As this is the first of its kind in Northern Ireland, our research will be focusing on hatchery techniques as well as lobster rearing techniques. We will be working with NELCO (The North East Lobster Cooperative and Queens University, Belfast who already run a successful scheme with local fishermen known as the “V-notching” scheme.
V-notching is a management tool used within the fishing industry to help sustain lobster stocks. V-notching has been in operation in Northern Ireland for m
ore than 10 years. This scheme means that any female lobster that has eggs (known as a berried female) which is caught by fishermen is marked by cutting a ‘V’ out of her tail before returning her to the sea. If these lobsters are then caught again, they have to be returned to the sea. This makes sure that the female is protected for a number of years. The aim of V-notching is to increase the total amount of reproductive females in the population and therefore increasing the total amount of egg production and overtime increasing the overall securing future lobster populations.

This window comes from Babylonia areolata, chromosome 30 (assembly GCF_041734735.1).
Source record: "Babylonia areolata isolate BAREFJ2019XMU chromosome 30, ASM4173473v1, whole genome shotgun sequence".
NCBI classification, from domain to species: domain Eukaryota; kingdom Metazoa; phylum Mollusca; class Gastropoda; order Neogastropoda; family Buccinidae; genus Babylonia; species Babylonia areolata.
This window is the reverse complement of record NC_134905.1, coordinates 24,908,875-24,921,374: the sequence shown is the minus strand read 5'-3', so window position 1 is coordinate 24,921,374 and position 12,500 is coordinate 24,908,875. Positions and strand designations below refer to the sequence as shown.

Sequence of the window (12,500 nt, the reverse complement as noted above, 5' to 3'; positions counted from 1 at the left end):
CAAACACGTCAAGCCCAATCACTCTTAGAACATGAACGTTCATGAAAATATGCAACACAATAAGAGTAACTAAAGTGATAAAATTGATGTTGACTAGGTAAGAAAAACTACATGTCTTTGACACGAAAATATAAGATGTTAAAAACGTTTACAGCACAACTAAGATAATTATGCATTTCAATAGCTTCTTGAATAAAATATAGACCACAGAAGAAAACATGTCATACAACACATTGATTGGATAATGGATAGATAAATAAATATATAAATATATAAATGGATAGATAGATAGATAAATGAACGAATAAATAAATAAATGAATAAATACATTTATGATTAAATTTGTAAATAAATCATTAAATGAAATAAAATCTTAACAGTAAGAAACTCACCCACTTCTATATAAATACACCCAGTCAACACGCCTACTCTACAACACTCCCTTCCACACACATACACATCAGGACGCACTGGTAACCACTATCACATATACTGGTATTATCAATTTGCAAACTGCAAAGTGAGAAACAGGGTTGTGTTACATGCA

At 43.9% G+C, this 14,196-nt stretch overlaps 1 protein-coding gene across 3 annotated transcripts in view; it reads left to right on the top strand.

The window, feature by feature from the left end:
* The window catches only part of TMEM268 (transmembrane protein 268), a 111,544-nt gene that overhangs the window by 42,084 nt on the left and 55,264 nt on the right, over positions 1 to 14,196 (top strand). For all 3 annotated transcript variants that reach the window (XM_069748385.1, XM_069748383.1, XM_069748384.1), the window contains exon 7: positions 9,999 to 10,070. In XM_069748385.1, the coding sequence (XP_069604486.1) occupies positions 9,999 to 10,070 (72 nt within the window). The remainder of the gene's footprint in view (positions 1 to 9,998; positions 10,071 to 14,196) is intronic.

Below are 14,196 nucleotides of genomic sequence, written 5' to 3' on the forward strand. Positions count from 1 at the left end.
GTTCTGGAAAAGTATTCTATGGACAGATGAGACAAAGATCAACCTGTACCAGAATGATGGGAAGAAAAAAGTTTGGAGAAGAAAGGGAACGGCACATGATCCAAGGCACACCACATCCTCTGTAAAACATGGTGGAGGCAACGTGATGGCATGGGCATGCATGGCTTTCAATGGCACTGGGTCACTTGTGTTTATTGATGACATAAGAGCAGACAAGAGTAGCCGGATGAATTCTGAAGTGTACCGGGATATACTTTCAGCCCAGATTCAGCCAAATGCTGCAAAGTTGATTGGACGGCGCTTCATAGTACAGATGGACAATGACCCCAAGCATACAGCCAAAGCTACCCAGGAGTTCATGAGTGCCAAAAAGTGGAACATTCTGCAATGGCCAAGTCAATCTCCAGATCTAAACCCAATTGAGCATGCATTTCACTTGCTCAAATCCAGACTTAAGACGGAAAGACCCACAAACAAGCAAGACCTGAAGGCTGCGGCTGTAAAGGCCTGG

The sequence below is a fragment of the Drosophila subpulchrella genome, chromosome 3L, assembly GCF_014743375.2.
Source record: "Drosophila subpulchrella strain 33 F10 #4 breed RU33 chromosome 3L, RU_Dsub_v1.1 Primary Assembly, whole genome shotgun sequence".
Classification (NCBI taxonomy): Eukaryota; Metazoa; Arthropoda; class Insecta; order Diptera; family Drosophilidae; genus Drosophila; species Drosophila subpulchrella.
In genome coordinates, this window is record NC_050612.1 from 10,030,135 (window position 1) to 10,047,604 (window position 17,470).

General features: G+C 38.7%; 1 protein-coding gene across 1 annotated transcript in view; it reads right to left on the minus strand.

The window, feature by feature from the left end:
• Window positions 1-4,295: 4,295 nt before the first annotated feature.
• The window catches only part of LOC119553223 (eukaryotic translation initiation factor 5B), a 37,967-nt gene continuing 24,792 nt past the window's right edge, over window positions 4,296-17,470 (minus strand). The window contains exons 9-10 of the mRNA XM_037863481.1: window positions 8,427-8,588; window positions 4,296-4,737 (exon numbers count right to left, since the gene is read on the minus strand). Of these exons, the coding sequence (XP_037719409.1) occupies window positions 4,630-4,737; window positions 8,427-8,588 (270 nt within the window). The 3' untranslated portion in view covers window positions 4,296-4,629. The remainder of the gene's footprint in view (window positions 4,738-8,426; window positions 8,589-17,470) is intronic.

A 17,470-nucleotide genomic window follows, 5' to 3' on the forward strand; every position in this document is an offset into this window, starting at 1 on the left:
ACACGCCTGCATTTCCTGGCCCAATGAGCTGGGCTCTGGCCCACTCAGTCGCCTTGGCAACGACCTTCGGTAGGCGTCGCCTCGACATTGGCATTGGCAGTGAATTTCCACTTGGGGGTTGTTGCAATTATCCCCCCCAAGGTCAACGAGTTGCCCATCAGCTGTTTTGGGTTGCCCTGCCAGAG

In Northern Ireland there are currently two V-notching programmes running at the same time. The North East Lobster Cooperative (NELCO) run a scheme whereby any berried lobster is v-notched at the site it was caught. The fishermen then take a small sample of the eggs which is placed in a preservative with the v-notch. The lobster is released back at the site that it was caught and the eggs and v-notch are sent to Queen’s University, Belfast where they undergo DNA profiling.
This profiling produces a genetic identity of the female and her eggs and from t
his, information on the male lobster can then be identified. The scheme has led to the creation of a genetic database of lobsters from the County Down Coast. The North Coast Lobster Fishermen’s Association (NCLFA) run an alternative scheme where the berried female is brought back to port to be verified before being put back to sea. This scheme has proved to be very important in monitoring lobster stocks.
Our partnership with Queens University will mean that new research can be carried out, looking at ways to develop and improve novel and traditional lobster hatchery rearing techniques throughout each of the stages of the lobster life cycle, provide more of an understanding of their nutritional requirements and what makes them stronger and increases their chances of survival.
As well as looking at the impact of disease and identifying strategies for improving the health of the larvae and juveniles as this is when they are most susceptible to disease. We will also be looking at trying to ascertain which lobsters have certain genes that deliver faster growing and more disease resistant lobsters.